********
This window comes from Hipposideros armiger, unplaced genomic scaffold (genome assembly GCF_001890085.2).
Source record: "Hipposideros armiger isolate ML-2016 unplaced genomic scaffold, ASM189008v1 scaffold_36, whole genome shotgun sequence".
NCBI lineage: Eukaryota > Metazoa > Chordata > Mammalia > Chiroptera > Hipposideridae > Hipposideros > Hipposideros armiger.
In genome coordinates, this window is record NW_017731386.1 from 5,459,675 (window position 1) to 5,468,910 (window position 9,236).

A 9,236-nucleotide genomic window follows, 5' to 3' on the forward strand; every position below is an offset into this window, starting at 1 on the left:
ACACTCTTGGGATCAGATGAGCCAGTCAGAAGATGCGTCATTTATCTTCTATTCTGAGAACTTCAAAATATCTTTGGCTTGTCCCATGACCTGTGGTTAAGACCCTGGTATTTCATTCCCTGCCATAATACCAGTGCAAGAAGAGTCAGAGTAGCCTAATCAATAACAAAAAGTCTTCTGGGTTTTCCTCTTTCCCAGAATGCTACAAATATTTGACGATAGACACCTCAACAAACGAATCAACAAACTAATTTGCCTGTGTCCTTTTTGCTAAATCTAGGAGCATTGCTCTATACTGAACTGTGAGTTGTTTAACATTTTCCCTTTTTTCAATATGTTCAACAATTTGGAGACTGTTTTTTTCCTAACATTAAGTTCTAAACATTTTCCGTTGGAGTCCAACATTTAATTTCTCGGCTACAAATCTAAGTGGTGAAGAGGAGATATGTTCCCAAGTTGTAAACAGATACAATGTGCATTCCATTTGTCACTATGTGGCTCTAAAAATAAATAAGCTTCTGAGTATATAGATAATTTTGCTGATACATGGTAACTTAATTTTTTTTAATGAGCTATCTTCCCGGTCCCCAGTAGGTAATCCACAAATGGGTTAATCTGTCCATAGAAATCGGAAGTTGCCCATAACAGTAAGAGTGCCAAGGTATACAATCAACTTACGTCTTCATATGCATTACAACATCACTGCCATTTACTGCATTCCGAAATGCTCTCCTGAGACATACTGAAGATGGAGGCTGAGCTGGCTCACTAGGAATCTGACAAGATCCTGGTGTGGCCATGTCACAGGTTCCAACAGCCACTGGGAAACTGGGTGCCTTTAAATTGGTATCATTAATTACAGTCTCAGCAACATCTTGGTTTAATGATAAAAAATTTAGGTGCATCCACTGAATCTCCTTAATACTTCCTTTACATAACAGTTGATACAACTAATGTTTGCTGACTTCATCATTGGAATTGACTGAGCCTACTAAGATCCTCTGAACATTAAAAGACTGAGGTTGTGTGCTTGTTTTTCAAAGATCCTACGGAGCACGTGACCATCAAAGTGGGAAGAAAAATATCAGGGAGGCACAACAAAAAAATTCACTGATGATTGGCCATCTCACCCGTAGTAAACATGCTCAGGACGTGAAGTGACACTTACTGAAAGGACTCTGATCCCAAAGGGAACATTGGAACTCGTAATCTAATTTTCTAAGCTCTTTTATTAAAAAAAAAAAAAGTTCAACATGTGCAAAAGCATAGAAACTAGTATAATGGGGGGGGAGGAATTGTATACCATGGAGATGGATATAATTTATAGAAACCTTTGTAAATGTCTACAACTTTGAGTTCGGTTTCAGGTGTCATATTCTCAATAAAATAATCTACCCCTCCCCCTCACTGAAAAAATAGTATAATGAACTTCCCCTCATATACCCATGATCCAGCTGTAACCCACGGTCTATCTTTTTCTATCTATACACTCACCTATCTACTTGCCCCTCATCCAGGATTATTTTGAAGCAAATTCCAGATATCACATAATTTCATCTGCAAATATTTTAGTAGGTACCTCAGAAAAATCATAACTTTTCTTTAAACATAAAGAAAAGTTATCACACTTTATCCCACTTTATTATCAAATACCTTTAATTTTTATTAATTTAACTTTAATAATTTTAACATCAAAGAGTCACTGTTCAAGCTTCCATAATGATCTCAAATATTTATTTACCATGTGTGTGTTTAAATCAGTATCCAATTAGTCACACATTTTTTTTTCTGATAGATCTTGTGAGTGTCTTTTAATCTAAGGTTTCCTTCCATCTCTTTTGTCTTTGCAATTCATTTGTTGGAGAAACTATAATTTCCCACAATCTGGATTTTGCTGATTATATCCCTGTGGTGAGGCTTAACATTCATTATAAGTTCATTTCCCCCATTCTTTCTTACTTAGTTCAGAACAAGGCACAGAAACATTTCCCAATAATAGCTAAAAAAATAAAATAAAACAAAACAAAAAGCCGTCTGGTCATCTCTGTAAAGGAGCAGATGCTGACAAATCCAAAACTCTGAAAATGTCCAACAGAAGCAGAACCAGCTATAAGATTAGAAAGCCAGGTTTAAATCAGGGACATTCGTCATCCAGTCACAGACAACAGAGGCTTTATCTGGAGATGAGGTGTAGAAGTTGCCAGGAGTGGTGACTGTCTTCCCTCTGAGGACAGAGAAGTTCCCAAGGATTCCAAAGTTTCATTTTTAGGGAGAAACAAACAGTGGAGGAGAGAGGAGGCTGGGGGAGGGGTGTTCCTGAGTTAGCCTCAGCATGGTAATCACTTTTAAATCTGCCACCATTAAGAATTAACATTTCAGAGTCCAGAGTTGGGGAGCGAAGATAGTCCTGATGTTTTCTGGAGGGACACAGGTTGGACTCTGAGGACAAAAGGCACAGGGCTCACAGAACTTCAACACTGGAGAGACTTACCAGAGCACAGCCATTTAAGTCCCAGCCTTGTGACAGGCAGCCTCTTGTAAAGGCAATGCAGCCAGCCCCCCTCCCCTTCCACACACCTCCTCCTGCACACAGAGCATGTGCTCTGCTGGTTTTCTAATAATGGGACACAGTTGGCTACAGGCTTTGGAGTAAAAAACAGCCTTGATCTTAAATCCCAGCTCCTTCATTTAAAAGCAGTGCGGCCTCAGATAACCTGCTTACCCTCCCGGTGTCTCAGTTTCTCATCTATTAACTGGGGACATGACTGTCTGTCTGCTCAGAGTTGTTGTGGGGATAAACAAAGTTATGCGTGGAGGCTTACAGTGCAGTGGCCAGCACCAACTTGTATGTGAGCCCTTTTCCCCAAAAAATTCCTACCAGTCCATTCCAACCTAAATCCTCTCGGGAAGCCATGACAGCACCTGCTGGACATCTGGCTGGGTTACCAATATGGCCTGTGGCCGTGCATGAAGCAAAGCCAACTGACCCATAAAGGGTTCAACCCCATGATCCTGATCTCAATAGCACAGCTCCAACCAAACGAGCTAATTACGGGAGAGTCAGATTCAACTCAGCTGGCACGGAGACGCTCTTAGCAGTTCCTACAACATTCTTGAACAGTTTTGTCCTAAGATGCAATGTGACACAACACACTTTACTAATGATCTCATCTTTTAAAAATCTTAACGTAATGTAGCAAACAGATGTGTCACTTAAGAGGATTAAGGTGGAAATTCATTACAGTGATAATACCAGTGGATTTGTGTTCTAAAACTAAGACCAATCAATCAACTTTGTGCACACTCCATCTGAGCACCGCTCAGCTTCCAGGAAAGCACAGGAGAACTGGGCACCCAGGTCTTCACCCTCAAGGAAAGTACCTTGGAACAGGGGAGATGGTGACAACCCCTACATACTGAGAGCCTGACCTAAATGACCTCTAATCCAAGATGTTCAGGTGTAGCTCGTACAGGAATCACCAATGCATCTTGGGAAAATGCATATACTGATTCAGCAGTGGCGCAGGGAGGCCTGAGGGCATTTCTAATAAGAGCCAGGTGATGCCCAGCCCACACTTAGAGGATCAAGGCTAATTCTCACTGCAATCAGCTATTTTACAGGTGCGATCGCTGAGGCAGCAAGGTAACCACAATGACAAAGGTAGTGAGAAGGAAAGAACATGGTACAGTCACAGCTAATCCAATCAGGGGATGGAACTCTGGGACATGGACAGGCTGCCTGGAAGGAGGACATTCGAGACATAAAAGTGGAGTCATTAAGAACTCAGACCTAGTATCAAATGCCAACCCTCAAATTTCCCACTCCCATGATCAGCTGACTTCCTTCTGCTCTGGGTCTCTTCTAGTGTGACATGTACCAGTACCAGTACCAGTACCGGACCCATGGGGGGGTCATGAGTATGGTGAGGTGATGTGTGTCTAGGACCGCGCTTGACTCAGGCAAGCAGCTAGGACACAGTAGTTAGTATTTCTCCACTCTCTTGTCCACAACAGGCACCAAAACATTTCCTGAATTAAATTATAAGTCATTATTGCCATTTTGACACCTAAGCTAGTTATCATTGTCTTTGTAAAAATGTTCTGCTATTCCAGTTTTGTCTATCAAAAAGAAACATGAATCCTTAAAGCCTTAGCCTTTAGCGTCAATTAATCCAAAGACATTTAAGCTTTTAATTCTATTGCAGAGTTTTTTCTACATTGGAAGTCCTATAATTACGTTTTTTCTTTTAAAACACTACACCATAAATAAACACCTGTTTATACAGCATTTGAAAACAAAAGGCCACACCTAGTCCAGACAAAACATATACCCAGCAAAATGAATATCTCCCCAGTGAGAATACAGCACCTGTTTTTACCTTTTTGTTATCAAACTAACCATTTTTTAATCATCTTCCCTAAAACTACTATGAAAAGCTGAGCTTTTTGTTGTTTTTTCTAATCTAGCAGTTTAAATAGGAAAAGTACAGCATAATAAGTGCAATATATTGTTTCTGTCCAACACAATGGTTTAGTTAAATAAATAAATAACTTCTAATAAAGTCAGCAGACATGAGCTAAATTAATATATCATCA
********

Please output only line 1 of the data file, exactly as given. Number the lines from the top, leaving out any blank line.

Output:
This window comes from Hipposideros armiger, unplaced genomic scaffold (genome assembly GCF_001890085.2).